Gadhia: destroy non-conviction police records

The police practice of retaining records associated with an investigation that didn’t result in a criminal conviction or no charges at all is wrong and must be stopped, says Toronto criminal lawyer Roots Gadhia.

“Individuals have a right not to be encumbered by any criminal matter where charges have been withdrawn or for which they’ve been acquitted,” she tells

“The problem with it is that businesses conduct vulnerable-sector checks on people and their lives, their livelihood and their ability to find employment is completely derailed when a file pops up. And these are files for which there’s no basis for police to maintain.”

Gadhia also notes that the practice is contrary to the Court of Appeal decision in R. v. Dore 2002 CanLII 45006 (ON CA).

She weighs in as she continues to pursue the issue on behalf of clients who want police to destroy files, including fingerprints, pictures and arrest records, that were generated during an investigation but the accused was never convicted of a crime.

Earlier this year, the Toronto Star reported that the routine release of police data on people who haven’t been convicted of anything is undermining the careers, volunteer work and travel to the United States for thousands of innocent Canadians. The newspaper’s investigation of police record disclosures revealed how the release of such data – including unproven allegations, withdrawn charges, police surveillance notes and mental health calls – is causing major problems for many across the country.

Meanwhile, the Toronto Police Services Board is researching the policies of other police forces in an effort to develop best practices and to seek clarification from the federal government on how Canadians’ information is shared with the U.S., says the article.

Gadhia says that for police to have that kind of information on individuals who haven’t been convicted of a crime is “completely inappropriate.”

In cases where there has been an acquittal, stayed charges or no charges laid at all lawyers will, on behalf of their client, make application to the investigating police service to have the records destroyed, she says.

“The letter goes in and the police usually respond back with, ‘This is a primary designated offence so we’re not actually getting rid of this,'” she says. “Police will say that counsel has 60 days to request a review of the decision, so then we send another letter out.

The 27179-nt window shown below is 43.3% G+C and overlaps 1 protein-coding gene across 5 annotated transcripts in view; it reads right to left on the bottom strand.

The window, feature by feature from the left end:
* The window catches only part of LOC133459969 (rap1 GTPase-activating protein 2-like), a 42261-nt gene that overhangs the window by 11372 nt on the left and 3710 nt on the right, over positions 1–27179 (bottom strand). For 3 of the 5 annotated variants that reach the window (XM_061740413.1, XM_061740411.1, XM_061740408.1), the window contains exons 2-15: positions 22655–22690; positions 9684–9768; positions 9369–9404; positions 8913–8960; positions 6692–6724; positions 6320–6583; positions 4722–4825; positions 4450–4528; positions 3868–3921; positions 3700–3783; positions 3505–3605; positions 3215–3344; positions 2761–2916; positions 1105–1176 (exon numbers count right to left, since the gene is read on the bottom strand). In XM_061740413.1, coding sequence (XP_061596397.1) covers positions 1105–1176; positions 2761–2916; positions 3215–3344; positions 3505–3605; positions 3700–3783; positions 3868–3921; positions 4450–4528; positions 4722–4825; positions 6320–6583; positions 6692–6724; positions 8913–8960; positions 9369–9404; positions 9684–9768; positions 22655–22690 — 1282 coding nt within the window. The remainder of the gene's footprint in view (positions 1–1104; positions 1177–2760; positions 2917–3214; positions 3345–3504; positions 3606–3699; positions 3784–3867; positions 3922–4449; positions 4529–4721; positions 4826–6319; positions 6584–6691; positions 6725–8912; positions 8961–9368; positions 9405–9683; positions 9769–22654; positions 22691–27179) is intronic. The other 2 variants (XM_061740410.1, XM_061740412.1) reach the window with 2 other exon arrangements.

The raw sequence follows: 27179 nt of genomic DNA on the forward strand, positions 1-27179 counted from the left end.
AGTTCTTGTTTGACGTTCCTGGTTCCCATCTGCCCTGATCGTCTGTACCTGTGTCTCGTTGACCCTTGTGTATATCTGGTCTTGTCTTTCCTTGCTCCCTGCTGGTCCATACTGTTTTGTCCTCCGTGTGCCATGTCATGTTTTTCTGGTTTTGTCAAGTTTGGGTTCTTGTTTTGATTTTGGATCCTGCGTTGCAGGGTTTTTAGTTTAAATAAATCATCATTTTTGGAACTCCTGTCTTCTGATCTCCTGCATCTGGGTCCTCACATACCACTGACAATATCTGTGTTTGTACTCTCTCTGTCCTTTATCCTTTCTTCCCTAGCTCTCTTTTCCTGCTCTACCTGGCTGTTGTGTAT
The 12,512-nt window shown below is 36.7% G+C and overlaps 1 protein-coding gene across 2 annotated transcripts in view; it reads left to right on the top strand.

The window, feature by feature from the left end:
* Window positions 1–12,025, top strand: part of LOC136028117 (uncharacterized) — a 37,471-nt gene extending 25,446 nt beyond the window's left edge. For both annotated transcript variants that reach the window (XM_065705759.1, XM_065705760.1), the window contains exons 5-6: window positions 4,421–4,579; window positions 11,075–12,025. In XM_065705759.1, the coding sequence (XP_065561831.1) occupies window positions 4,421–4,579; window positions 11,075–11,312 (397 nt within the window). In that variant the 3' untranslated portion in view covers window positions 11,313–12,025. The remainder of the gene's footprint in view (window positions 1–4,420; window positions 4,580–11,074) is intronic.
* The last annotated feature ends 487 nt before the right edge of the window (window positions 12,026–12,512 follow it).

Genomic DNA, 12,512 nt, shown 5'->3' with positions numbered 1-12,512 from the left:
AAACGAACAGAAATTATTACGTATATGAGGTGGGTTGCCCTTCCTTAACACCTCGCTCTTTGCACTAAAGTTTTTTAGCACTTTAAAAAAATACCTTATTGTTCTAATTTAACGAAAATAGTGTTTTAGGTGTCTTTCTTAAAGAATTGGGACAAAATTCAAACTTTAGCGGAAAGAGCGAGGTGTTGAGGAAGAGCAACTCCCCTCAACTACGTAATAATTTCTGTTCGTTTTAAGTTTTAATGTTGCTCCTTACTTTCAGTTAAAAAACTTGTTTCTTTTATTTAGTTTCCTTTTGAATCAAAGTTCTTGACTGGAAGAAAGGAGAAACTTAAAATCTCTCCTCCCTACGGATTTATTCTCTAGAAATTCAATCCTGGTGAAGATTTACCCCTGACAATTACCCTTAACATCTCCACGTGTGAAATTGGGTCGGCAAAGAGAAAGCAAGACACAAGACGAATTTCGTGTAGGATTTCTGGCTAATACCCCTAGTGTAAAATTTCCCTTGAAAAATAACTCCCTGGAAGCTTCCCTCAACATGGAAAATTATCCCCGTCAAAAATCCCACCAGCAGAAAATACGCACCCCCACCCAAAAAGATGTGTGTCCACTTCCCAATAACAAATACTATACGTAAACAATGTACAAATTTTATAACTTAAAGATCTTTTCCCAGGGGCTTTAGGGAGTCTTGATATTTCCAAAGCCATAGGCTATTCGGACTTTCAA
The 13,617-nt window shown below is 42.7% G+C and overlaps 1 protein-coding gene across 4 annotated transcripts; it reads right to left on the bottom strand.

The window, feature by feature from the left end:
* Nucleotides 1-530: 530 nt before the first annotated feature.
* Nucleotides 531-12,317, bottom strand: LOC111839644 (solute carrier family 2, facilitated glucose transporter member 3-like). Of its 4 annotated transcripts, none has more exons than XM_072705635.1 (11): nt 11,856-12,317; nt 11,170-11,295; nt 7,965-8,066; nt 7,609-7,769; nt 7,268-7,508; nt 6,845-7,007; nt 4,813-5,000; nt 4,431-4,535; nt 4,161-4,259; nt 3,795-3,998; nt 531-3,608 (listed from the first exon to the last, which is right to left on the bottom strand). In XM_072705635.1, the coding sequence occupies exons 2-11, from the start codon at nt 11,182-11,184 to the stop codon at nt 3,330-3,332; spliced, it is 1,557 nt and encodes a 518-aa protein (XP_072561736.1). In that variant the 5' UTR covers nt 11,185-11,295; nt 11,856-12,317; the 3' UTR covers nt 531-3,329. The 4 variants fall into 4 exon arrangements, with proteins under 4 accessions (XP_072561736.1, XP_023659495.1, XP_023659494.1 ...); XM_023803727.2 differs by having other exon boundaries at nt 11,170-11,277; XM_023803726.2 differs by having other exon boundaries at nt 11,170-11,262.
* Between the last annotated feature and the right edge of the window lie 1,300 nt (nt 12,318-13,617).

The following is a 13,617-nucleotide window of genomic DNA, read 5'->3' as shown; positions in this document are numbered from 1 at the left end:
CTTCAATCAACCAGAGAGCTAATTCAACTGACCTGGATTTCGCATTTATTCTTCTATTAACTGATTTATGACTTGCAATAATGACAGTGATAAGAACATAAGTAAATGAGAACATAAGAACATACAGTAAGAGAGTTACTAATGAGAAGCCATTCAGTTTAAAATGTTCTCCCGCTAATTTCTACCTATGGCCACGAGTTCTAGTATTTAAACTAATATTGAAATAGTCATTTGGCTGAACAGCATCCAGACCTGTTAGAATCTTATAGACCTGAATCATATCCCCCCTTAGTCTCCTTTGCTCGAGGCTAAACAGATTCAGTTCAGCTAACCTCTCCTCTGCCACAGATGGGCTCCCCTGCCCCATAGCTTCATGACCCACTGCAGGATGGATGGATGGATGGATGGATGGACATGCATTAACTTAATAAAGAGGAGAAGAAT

“In the second letter we quote R. v. Dore, that says police aren’t allowed to retain these items and that they have to destroy them.”

Gadhia notes clients often wait months – sometimes up to a year – to hear back from police.

“That has always been the case until recently when I got a letter back for a client who had been requesting fingerprint destruction,” she says. “The letter stated police will destroy the photographs and fingerprints, but will be retaining the record of arrest as an intelligence file pursuant to the City of Toronto Municipal Code, Chapter 219, Article 1.

In this case, police will hold onto the record of arrest, which contains his name, address, date of birth, visual appearance at the time of arrest, the officers who arrested him, where he was arrested and the charge he was arrested for, she says.

Gadhia says it’s concerning that this is happening in cases where individuals haven’t been convicted of any crime or where charges have been withdrawn.

“The courts have mandated that police have an obligation to destroy records,” she says.

“For police to instead create categories of retention policies on their own or to surreptitiously hide these policies through duplicitous language in a municipal bi-law flies in the face of the freedoms and rights that the courts have conferred post litigation.”

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